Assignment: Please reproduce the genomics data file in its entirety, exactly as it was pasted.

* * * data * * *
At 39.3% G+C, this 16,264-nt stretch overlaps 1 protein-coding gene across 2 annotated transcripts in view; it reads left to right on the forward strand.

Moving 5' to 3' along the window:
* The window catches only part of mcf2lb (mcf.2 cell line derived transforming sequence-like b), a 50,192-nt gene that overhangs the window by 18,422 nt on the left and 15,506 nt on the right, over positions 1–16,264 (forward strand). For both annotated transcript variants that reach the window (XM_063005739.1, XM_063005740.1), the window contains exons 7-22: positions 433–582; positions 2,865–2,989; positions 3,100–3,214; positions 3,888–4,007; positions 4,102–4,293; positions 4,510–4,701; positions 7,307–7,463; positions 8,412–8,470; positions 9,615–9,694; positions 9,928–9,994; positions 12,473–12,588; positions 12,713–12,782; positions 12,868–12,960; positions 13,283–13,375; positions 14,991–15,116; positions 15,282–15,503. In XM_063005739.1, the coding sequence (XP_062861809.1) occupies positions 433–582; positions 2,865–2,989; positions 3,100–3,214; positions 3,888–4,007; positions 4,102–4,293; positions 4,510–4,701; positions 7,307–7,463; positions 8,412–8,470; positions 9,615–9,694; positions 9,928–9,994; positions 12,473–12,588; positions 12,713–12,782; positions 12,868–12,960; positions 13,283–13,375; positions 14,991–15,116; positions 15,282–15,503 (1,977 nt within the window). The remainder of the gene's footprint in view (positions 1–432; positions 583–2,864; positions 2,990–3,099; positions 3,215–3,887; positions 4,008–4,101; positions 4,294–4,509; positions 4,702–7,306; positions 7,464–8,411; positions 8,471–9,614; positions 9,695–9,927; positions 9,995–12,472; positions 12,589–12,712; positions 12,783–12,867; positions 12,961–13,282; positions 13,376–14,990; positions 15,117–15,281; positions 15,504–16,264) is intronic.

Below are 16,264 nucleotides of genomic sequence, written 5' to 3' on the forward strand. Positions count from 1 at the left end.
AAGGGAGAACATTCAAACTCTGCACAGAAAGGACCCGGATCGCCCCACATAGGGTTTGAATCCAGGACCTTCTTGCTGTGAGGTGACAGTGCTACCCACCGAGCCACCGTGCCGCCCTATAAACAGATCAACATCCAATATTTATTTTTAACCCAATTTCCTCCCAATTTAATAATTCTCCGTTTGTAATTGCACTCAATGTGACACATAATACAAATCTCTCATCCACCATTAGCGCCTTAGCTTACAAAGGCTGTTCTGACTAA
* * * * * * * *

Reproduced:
At 39.3% G+C, this 16,264-nt stretch overlaps 1 protein-coding gene across 2 annotated transcripts in view; it reads left to right on the forward strand.

Moving 5' to 3' along the window:
* The window catches only part of mcf2lb (mcf.2 cell line derived transforming sequence-like b), a 50,192-nt gene that overhangs the window by 18,422 nt on the left and 15,506 nt on the right, over positions 1–16,264 (forward strand). For both annotated transcript variants that reach the window (XM_063005739.1, XM_063005740.1), the window contains exons 7-22: positions 433–582; positions 2,865–2,989; positions 3,100–3,214; positions 3,888–4,007; positions 4,102–4,293; positions 4,510–4,701; positions 7,307–7,463; positions 8,412–8,470; positions 9,615–9,694; positions 9,928–9,994; positions 12,473–12,588; positions 12,713–12,782; positions 12,868–12,960; positions 13,283–13,375; positions 14,991–15,116; positions 15,282–15,503. In XM_063005739.1, the coding sequence (XP_062861809.1) occupies positions 433–582; positions 2,865–2,989; positions 3,100–3,214; positions 3,888–4,007; positions 4,102–4,293; positions 4,510–4,701; positions 7,307–7,463; positions 8,412–8,470; positions 9,615–9,694; positions 9,928–9,994; positions 12,473–12,588; positions 12,713–12,782; positions 12,868–12,960; positions 13,283–13,375; positions 14,991–15,116; positions 15,282–15,503 (1,977 nt within the window). The remainder of the gene's footprint in view (positions 1–432; positions 583–2,864; positions 2,990–3,099; positions 3,215–3,887; positions 4,008–4,101; positions 4,294–4,509; positions 4,702–7,306; positions 7,464–8,411; positions 8,471–9,614; positions 9,695–9,927; positions 9,995–12,472; positions 12,589–12,712; positions 12,783–12,867; positions 12,961–13,282; positions 13,376–14,990; positions 15,117–15,281; positions 15,504–16,264) is intronic.

Below are 16,264 nucleotides of genomic sequence, written 5' to 3' on the forward strand. Positions count from 1 at the left end.
AAGGGAGAACATTCAAACTCTGCACAGAAAGGACCCGGATCGCCCCACATAGGGTTTGAATCCAGGACCTTCTTGCTGTGAGGTGACAGTGCTACCCACCGAGCCACCGTGCCGCCCTATAAACAGATCAACATCCAATATTTATTTTTAACCCAATTTCCTCCCAATTTAATAATTCTCCGTTTGTAATTGCACTCAATGTGACACATAATACAAATCTCTCATCCACCATTAGCGCCTTAGCTTACAAAGGCTGTTCTGACTAA